Should we judge a scientist for having used questionable research practices? In general, I don’t think so. I am convinced that the majority of researchers don’t intend to cheat, but they are convinced that they have legitimately maximised their chance to find a very small and subtle effect. It is, of course, the responsibility of a criticiser to make it clear that a problem is with the study, not with the researcher who conducted it. But the researchers whose work is being criticised should also consider whether the criticism is fair, and respond accordingly. If they are prepared to correct any mistakes – publishing file-drawer studies, releasing untrimmed data, conducting a replication, or in more extreme cases publishing a correction or even retracting a paper – it is unlikely that they will be judged negatively by the scientific community, quite on the contrary.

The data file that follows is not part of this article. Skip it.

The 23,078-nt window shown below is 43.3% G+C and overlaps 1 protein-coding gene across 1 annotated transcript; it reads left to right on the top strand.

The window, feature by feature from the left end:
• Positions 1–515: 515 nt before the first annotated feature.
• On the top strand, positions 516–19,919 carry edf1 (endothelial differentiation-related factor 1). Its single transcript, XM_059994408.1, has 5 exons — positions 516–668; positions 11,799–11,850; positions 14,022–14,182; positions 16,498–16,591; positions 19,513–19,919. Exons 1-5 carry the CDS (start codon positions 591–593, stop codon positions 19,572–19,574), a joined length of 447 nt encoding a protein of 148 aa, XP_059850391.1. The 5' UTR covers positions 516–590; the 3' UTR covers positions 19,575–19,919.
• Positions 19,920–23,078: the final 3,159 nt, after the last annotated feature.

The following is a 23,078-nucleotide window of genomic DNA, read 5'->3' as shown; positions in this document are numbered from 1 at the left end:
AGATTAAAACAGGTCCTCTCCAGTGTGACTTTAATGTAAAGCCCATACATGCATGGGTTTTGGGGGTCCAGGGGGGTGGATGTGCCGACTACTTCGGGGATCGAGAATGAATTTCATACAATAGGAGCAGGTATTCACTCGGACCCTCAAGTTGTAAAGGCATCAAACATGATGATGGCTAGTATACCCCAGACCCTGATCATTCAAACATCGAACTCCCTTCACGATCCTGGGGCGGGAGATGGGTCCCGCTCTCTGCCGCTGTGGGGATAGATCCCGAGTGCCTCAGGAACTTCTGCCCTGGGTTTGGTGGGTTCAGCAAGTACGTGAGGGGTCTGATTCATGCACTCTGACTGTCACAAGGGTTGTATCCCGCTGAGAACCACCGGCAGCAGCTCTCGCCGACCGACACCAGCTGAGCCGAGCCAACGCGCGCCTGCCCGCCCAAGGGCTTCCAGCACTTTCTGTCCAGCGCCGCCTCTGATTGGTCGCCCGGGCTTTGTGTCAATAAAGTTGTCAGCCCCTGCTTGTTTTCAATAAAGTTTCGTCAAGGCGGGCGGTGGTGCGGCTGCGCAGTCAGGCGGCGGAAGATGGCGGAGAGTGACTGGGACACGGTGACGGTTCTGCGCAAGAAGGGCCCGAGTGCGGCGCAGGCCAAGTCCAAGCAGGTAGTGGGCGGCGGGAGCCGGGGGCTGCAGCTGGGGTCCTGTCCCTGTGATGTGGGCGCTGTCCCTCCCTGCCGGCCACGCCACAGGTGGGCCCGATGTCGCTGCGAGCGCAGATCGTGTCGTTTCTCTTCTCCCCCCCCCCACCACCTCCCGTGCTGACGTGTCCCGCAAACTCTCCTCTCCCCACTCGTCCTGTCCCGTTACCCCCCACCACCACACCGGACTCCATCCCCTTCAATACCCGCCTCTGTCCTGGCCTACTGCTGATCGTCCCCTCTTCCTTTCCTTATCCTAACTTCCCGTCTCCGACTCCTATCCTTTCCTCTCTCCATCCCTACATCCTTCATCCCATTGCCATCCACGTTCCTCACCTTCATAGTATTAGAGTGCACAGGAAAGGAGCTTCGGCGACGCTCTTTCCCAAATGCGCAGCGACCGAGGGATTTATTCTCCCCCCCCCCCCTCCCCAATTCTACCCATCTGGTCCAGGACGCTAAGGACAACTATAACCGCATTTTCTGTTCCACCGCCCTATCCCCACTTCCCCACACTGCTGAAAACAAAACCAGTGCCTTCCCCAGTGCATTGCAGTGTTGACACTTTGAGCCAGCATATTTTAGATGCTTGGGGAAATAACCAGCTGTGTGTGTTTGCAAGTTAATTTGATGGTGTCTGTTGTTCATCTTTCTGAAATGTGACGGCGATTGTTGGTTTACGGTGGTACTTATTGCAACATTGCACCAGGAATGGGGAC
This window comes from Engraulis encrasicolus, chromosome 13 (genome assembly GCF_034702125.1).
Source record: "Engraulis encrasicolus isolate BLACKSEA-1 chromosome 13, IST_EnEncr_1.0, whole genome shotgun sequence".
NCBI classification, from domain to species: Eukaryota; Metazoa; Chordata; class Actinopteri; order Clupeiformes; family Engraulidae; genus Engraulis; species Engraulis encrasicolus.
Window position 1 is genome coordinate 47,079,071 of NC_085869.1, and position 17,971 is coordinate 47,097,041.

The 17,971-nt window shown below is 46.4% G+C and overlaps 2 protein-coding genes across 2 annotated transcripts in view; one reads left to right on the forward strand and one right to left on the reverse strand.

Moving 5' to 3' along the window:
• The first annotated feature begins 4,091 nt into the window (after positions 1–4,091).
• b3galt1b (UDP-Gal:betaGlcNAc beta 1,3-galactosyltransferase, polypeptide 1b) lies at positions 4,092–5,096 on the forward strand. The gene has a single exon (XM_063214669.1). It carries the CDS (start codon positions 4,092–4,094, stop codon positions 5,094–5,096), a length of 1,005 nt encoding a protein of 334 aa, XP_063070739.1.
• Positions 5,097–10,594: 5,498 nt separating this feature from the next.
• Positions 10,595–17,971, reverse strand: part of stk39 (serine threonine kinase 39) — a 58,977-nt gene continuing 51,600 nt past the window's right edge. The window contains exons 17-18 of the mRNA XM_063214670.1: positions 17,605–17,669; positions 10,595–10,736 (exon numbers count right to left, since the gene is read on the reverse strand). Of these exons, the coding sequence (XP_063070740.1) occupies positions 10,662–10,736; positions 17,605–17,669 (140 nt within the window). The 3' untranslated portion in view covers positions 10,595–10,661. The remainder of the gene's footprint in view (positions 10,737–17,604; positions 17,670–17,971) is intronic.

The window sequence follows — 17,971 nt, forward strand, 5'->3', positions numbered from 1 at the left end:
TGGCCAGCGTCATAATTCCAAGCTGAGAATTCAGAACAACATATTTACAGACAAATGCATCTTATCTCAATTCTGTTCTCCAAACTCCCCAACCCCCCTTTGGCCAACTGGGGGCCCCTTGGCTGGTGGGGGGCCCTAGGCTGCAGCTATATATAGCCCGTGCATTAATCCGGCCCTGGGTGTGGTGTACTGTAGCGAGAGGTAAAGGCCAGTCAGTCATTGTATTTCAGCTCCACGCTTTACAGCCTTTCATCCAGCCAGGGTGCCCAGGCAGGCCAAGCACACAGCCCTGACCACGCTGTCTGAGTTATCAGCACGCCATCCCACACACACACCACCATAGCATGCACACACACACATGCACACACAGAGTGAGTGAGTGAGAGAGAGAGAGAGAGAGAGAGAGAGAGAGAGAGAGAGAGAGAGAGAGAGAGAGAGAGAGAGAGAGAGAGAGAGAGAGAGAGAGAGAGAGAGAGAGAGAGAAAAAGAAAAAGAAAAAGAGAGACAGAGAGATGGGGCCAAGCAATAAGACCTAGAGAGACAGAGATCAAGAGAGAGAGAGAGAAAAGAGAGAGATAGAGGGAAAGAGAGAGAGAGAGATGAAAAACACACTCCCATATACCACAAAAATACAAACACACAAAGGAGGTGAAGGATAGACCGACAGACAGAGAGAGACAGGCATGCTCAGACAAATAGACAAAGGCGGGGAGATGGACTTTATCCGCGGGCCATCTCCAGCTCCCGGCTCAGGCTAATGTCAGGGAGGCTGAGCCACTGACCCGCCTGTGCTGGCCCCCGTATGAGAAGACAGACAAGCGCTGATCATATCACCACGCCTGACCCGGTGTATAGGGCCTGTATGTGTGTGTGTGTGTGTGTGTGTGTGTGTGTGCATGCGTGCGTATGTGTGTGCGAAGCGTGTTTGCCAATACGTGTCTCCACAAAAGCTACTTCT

But there are a few hypothetical scenarios where my opinion of the researcher would decrease: (1) If the questionable research practice was data fabrication rather than something more benign such as creative outlier removal, (2) if the researchers use any means possible to suppress studies which criticise or fail to replicate their work, or (3) if the researchers continue to engage in questionable research practices, even after they learn that it increases their false-positive rate. This last point bears further consideration, because pleading ignorance is becoming less and less defensible. By now, a researcher would need to live under a rock if they have not even heard about the replication crisis. And a good, curious researcher should follow up on hearing such rumours, to check whether issues in replicability could also apply to them.